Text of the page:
Learning & Development
5 min read

5 quick wins to help you be a better manager


Lyssa Test

Writer, Culture Amp

Reading Time: 5 minutes

With everything on your plate as a manager, it can be hard to carve out time to invest in professional growth. Odds are you’re constantly bombarded with invites to hour-long webinars, lengthy online courses, or conferences that never live up to your expectations. Some days you might even be lucky if you find the time to read an industry news article or check out a newsletter in your crowded inbox.

Just as you make investing in your direct report’s professional development a top priority, it’s critical to prioritize your own advancement. In fact, when you invest in yourself and your leadership skills, your team and your company stand to benefit as well. 

Luckily, being a good manager doesn’t require you to spend hours taking an online class or reading a book. We’ve put together tips to help you make a larger impact on your direct reports and the company at large.

Quick wins to be a better manager and team lead

Hold a no-meeting day

While team alignment is important, spending your whole day in meetings is not an efficient use of anyone’s time – especially when there’s no time left to actually get things done. To help combat meeting fatigue, consider adopting a team-wide no-meeting day – or half-day – to give your team time to breathe and power through their to-do lists. 

Not sure which day of the week is best? Consider trying a Monday or Friday to let your team catch up on emails from the weekend or get organized for the week ahead. Or, if a whole day is not feasible for your team, encourage individuals to put a few “do not book” blocks on the calendar.

Encourage professional development

Today’s employees crave professional growth, with 87% of millennials ranking it as a very important characteristic of any role. As a manager, you have the opportunity to help your direct reports achieve their career aspirations and invest in their professional growth. Make sure you have regular career development conversations, either in 1-on1 meetings or during performance reviews. Then you can better help them reach their goals by assigning them to interesting projects, connecting them with mentors in the company, advocating for promotions, and more. 

Another way to encourage a culture of continuous learning is to encourage your direct report to take advantage  learning and development (L&D) opportunities.  If budget allows, they could register for an in-person or virtual conference, take an online class, buy a relevant book, or attend a networking event. Otherwise, there are many free learning opportunities, webinars, and courses. 

Showing your direct reports you’re invested in their growth can help you build a strong manager-direct report relationship. 

Take breaks

As the saying goes, “you can’t pour from an empty cup.” Don’t forget to put your mental and physical health first by stepping away from your computer regularly throughout the day and week. If you work too much and push yourself too hard, you’ll quickly burnout.

Don’t be afraid to take small frequent breaks during the workday. This can help you return to your work refreshed. Sometimes walking away from a task or challenge can let you return to it with a fresh set of eyes and perspective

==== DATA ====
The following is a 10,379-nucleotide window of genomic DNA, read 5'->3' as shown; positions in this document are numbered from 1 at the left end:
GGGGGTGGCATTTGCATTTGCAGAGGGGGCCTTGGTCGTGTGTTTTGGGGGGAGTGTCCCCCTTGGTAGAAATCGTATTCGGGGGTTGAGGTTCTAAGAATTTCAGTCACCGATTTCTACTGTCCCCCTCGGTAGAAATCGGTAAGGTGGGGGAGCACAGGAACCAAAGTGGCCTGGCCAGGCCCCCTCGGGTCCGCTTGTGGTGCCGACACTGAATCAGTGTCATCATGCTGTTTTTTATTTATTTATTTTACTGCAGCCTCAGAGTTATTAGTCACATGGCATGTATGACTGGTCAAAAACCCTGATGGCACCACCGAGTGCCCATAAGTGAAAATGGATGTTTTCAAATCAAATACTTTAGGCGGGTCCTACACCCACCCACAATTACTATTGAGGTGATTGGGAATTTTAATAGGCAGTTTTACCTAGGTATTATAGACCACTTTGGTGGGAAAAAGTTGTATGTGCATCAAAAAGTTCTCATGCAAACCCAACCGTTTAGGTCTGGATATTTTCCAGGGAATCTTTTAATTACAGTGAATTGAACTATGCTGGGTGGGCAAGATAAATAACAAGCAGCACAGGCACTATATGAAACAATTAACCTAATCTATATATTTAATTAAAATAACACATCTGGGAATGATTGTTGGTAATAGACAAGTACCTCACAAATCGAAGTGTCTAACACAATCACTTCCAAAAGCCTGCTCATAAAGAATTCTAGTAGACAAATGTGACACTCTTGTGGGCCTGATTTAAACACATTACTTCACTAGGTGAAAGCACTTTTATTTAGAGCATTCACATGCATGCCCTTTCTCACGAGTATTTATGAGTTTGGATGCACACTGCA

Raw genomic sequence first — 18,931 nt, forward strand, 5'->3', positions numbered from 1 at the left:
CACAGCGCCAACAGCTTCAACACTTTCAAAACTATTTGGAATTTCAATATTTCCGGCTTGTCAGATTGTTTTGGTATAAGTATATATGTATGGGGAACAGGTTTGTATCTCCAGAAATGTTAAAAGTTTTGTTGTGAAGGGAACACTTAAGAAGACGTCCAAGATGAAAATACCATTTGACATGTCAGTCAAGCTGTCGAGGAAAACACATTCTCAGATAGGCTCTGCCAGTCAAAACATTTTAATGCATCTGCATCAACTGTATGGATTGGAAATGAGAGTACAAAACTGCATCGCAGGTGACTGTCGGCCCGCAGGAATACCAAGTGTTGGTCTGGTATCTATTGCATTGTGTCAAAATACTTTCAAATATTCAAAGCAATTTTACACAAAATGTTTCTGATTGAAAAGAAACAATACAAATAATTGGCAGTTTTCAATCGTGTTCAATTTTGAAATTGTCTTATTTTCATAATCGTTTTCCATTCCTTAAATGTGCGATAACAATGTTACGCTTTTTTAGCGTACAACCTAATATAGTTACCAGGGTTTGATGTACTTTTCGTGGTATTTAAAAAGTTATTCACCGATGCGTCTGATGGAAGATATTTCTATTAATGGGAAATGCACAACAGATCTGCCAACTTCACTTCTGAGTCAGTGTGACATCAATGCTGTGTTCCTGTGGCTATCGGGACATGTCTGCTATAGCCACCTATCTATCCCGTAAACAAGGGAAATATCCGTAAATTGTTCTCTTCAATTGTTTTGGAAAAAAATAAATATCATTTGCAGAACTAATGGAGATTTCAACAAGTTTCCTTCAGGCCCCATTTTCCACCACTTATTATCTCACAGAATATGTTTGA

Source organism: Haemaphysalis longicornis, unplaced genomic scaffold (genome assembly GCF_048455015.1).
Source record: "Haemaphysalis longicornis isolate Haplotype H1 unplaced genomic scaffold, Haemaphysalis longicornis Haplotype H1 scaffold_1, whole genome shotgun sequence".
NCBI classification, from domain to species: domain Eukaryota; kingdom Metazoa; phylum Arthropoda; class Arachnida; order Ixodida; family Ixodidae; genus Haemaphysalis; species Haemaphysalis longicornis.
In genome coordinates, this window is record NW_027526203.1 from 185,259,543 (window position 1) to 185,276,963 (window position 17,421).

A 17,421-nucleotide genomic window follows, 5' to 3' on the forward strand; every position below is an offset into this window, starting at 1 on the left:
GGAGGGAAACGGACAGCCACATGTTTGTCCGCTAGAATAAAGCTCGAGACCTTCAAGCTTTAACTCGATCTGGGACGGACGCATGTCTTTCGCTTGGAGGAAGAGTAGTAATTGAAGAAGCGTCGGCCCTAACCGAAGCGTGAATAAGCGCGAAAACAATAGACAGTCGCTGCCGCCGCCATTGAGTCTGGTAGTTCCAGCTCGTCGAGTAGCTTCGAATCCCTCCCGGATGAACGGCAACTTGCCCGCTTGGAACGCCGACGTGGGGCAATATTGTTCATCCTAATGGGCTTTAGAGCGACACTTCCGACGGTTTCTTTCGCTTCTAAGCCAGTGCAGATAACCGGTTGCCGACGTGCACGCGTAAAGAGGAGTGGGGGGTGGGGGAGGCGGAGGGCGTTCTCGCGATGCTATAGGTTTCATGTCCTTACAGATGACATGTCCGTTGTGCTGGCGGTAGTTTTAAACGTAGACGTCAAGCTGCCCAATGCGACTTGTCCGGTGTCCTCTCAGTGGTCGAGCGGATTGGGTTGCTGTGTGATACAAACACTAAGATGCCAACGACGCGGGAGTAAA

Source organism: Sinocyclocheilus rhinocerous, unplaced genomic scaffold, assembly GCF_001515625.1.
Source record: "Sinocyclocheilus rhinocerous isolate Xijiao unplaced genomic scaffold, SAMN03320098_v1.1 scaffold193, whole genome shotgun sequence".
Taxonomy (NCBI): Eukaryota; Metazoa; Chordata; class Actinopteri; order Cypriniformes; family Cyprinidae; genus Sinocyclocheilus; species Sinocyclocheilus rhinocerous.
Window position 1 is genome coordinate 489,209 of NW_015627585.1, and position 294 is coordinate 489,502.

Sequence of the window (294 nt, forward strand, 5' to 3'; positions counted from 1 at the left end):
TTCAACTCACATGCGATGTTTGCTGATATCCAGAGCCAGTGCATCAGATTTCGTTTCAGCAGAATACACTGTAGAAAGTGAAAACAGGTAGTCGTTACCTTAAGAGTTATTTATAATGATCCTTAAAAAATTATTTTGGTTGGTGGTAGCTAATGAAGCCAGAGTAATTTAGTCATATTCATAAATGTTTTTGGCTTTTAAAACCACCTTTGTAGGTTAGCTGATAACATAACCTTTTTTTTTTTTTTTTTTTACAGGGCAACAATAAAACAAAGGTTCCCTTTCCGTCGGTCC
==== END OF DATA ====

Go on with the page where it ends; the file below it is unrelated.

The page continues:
If you’re particularly busy and can’t fathom stepping away from your computer, even a change of scenery can be therapeutic. Take a walking 1-on-1 to step away from your computer and get some fresh air, or try working in a different room to mix things up.

Get to know your team

Part of being a great manager is knowing your team inside and out, but that’s more than just knowing their strengths, weaknesses, aspirations. 

Make an effort to get to know your team on a personal level – learn their spouse’s name, their favorite baked good, the breed of their dog, their hobbies, etc. Getting closer to your employees shows you care about them and can inspire employee loyalty and improve retention. Familiarizing yourself with their distinct personalities and working styles can help you cater your management style to each individual on your team. 

Ask your employees for feedback

Feedback is a two-way street. Just as your employees ask for your feedback, you should regularly ask for their feedback too. This can help you be more in touch with the needs of the team and allow you to be a better manager. Be sure to listen to their ideas, opinions, advice, and suggestions and make adjustments to your leadership style, team policies, or departmental strategies as needed. This not only improves the employee experience of your team but also shows that you value their opinions. That can go a long way for improving morale and job satisfaction. 

Just note, it can be intimidating for a direct report to give you feedback that isn’t complimentary, so make sure you have a way for employees to share anonymous feedback with you. They might feel more comfortable coming forward with suggestions and you’ll benefit from their honesty. 

Making Self-Development Manageable

When you have a lot on your plate, investing in your professional growth can often fall by the wayside. But even dedicating just a few minutes a day to yourself can add up. 

Our new Skills Coach product offers unique daily micro-learnings in the form of a few questions, a brief exercise, and engaging content that take less than two minutes to complete – allowing you to take a pragmatic approach to your self-development in a way that fits into your busy schedule. 


Use Skills Coach to invest in your leadership potential

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